australian aviation logo

Air Chathams commences nonstop Auckland-Norfolk Island flights

written by australianaviation.com.au | September 9, 2019

A file image of an Air Chathams Convair 580. (Air Chathams)
A file image of an Air Chathams Convair 580. (Air Chathams)

New Zealand regional carrier Air Chathams has commenced once weekly scheduled passenger flights between Auckland and the Australian territory of Norfolk Island.

The inaugural flight took off from Auckland at about 0915 local time on Friday and landed a little over two hours later. The return flight departed Norfolk Island in the afternoon.

Air Chathams owner and chief executive Craig Emeny was the Captain of the flight, while his son Duane Emeny, the airline’s general manager, was the first officer.

“Re-connecting Norfolk Island with Auckland fits appropriately with our core values to ensure isolated communities are provided safe, reliable air services to promote growth and connectivity,” Duane Emeny said in a statement.

Further, Duane Emeny said the Norfolk Island route was the “first time our family airline has marketed and operated a scheduled international service under the Air Chathams banner”.


Air Chathams is flying Convair 580 turboprops on route. The airline’s website stated it had two Convair 580s configured with 50 seats, one “combi” variant and one full freighter aircraft.

The new flight restores a nonstop link between New Zealand and Norfolk Island that was lost in 2018, when Norfolk Island Airlines ended a short-lived operation on the route.

Air Chathams said the performance of its charter flights to Norfolk Island over the past two years has given it the confidence to launch regularly scheduled passenger services.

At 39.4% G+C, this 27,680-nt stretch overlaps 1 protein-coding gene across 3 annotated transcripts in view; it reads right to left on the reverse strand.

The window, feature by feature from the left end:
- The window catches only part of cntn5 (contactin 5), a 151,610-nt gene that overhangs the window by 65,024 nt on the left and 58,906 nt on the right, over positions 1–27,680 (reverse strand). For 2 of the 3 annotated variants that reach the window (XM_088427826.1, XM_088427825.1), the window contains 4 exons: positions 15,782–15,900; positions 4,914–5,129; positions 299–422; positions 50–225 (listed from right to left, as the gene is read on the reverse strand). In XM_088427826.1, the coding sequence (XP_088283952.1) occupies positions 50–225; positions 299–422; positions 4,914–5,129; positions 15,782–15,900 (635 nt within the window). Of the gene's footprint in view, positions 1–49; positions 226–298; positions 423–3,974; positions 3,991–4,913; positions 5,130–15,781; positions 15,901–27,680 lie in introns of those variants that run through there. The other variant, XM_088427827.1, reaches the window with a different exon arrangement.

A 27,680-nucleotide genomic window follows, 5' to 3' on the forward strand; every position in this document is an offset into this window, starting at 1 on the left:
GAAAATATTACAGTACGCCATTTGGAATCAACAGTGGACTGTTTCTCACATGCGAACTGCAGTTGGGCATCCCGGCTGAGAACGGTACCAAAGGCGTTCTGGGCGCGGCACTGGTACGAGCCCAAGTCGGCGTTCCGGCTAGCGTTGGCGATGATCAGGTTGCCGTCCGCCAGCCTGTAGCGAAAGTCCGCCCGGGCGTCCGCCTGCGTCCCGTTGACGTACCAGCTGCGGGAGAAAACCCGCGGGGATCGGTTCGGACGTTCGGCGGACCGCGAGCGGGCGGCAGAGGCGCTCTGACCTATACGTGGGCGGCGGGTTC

Further, it was working with Norfolk Island Tourism and Norfolk Island Regional Council to promote the new route. The island was located about 900nm off Australia’s east coast in the Pacific Ocean.

“We are really excited to re-establish the direct link between Auckland and Norfolk Island and we are really encouraged by the early interest we’ve had from passengers, with forward bookings indicating it’s going to be another successful route for our family airline,” Duane Emeny said.

A file image of an Air Chathams Convair 580. (Air Chathams)
A file image of an Air Chathams Convair 580. (Air Chathams)

Previously, Air New Zealand had nonstop flights between Auckland and Norfolk Island. However, the service was cancelled in May 2017 due to what the airline said was declining passenger demand that made the flight commercially unsustainable.

It maintains a twice weekly service from Norfolk Island to both Brisbane and Sydney with Airbus A320 equipment. Australia’s Department of Infrastructure and Regional Development pays Air New Zealand a subsidy to fly to Norfolk Island.

In June 2017, Norfolk Island Airlines started a once weekly Brisbane-Norfolk Island-Auckland service with a Boeing 737-300 leased from Nauru Airlines.

However, the Auckland leg was dropped in January 2018, with the route cancelled altogether in March of the same year.

Auckland Airport general manager Scott Tasker welcomed the return on nonstop flights between Auckland and Norfolk Island.

“With a flight time of just over two hours, the direct flight will enable travellers to experience a pristine tourism destination and provide freight opportunities for locals, with the new year-round service offering over 5,000 seats on the route per year,” Tasker said.